Managing Dry Eye as a Side Effect of Medication

Posted on: 28 September 2020

There are many possible causes of dry eyes. Certain medications, such as antihistamines, blood pressure medications, and drugs for Parkinson's disease, can all cause dry eyes. If you are suffering from dry eyes as a result of medication, your doctor may recommend changing your dose or using a different medication instead. However, this is not always an option. If you need to continue taking a medication that is causing dry eyes as a side effect, here are some ways to manage and treat your dry eye symptoms.

Punctal Plugs

Punctal plugs are tiny little pieces of silicone that your eye doctor can place in your tear ducts. By partially blocking your tear ducts, these plugs prevent tears from draining off the surface of your eyes so quickly, which combats symptoms of dryness. Your eye doctor will numb your eyes prior to inserting the plugs, and the process only takes a few minutes. The plugs can be left in your tear ducts indefinitely, although some do work their way out and need to be replaced.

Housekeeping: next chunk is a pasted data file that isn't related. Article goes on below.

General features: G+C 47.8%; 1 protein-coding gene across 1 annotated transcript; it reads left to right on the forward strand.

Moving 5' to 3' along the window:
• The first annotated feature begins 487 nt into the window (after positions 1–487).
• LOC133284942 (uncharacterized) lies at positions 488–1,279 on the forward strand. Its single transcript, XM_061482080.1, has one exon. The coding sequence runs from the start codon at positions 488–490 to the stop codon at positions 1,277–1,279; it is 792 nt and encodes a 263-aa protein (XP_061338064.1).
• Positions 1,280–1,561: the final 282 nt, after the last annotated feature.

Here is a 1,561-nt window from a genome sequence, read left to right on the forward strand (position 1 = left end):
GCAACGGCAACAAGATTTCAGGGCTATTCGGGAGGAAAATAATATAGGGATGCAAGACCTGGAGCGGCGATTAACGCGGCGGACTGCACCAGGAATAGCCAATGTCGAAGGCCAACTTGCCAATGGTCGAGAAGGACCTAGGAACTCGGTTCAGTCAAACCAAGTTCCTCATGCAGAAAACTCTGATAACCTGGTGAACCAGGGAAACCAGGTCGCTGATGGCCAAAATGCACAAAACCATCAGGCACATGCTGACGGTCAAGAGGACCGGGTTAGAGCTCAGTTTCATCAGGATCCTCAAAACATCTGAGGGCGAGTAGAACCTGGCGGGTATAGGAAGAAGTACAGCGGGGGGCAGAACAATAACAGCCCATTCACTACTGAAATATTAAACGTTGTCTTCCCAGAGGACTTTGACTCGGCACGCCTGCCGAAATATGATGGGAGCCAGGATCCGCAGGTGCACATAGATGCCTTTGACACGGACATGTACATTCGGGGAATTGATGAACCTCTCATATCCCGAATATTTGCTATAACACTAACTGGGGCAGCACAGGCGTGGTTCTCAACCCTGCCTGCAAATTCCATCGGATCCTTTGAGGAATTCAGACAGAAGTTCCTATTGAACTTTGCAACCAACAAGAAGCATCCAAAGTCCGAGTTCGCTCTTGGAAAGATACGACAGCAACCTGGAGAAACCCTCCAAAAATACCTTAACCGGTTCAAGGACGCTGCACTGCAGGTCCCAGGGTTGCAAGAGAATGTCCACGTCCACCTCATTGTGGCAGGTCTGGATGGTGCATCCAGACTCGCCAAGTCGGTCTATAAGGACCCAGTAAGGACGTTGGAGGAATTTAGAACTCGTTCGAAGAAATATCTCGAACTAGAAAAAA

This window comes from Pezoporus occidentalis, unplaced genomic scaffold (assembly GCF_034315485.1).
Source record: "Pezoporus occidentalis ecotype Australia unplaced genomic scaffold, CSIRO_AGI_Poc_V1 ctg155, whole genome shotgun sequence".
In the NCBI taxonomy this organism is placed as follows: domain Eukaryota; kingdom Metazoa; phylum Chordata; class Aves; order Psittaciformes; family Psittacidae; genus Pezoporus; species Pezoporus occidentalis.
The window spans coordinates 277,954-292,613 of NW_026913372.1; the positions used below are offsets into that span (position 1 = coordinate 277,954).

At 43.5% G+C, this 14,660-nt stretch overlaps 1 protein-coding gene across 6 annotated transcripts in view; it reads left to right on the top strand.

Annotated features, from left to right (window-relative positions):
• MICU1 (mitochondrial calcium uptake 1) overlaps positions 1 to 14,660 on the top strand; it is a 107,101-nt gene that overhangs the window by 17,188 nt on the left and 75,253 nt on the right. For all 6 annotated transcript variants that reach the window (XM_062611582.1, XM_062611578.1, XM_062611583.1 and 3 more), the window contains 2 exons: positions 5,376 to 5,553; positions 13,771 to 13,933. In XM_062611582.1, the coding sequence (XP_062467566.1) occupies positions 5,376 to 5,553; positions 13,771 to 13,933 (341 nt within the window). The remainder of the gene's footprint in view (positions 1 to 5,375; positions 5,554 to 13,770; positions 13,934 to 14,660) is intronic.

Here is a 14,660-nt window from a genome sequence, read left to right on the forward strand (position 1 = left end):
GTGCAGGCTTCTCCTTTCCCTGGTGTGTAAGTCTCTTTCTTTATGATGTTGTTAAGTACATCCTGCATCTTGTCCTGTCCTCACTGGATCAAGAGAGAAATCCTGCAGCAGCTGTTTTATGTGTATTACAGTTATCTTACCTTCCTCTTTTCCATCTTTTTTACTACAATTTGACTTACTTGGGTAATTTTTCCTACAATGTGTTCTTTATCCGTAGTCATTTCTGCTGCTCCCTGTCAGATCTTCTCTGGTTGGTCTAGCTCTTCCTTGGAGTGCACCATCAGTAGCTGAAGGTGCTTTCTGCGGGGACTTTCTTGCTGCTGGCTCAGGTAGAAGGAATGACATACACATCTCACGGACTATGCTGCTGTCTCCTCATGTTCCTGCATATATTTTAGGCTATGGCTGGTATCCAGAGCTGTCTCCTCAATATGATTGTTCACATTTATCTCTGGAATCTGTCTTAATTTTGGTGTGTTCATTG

Thermal Cautery

If you have trouble keeping punctal plugs in your tear ducts, your eye doctor may instead recommend having your tear ducts cauterized. This is a more in-depth procedure that involves using heat to essentially close off the tear ducts. Again, your eyes will be numb while the procedure is performed. There can be some mild pain and discomfort associated with recovery, but results are consistently good. Your eyes will stay more moist since the tears won't be able to drain into your tear ducts.

Cholinergic Drugs

If your tear production is really low, then punctal plugs and thermal cautery may not give you enough relief. Your eye doctor can instead prescribe a medication to increase your tear production. These medications are called cholinergics, and a common one is pilocarpine. Usually, the medication will come in the form of eye drops, and you'll have to put them in your eyes two or three times per day. Most patients react to cholinergic eye drops well, but possible side effects include nausea, heartburn, and chills. Cutting back on your dose may help ease these symptoms.

When eye dryness arises as a side effect of necessary medications, it is important not to ignore this symptom. Talk to your eye doctor about the treatments above. They can help you decide which treatment is right for you or guide you through trying one or more of the options above. For more information about dry eye treatment, talk to an ophthalmologist for details.